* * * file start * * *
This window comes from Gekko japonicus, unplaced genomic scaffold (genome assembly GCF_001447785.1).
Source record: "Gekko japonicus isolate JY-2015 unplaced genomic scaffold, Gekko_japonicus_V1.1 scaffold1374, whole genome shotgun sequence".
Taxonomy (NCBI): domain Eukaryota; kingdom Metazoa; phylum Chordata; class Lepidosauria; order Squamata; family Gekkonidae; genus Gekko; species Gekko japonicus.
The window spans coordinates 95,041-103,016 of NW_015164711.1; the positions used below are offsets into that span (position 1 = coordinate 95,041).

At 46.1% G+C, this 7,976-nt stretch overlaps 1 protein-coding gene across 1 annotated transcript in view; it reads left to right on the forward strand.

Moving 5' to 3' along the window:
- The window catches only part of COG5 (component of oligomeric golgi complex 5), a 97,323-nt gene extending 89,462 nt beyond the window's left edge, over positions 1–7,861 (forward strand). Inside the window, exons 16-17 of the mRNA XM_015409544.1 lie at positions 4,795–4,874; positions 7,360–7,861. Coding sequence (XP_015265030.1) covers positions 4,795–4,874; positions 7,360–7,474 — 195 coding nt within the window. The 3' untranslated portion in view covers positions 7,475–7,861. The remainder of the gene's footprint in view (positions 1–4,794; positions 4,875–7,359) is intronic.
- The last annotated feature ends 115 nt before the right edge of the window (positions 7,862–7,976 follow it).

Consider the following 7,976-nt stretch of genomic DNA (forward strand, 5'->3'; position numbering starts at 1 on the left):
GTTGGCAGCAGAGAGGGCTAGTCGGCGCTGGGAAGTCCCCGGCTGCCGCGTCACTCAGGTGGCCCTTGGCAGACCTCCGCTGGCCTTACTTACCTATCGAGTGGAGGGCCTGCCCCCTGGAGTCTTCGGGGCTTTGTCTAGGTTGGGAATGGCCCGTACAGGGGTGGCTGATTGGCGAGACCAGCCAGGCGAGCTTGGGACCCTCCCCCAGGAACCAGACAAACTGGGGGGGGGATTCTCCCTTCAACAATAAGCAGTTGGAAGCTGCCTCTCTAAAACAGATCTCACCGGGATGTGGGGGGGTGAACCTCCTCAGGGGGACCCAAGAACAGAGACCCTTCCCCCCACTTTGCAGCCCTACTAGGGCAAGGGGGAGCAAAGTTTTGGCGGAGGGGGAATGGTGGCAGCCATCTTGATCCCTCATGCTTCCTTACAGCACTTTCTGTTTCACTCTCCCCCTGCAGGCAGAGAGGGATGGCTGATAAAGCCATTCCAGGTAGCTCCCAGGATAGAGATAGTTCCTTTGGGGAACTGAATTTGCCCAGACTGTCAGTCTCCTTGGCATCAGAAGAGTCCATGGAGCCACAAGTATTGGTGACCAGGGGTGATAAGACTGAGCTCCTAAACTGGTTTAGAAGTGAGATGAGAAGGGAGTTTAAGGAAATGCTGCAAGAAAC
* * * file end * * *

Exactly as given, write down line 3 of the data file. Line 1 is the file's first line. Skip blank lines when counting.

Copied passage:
Taxonomy (NCBI): domain Eukaryota; kingdom Metazoa; phylum Chordata; class Lepidosauria; order Squamata; family Gekkonidae; genus Gekko; species Gekko japonicus.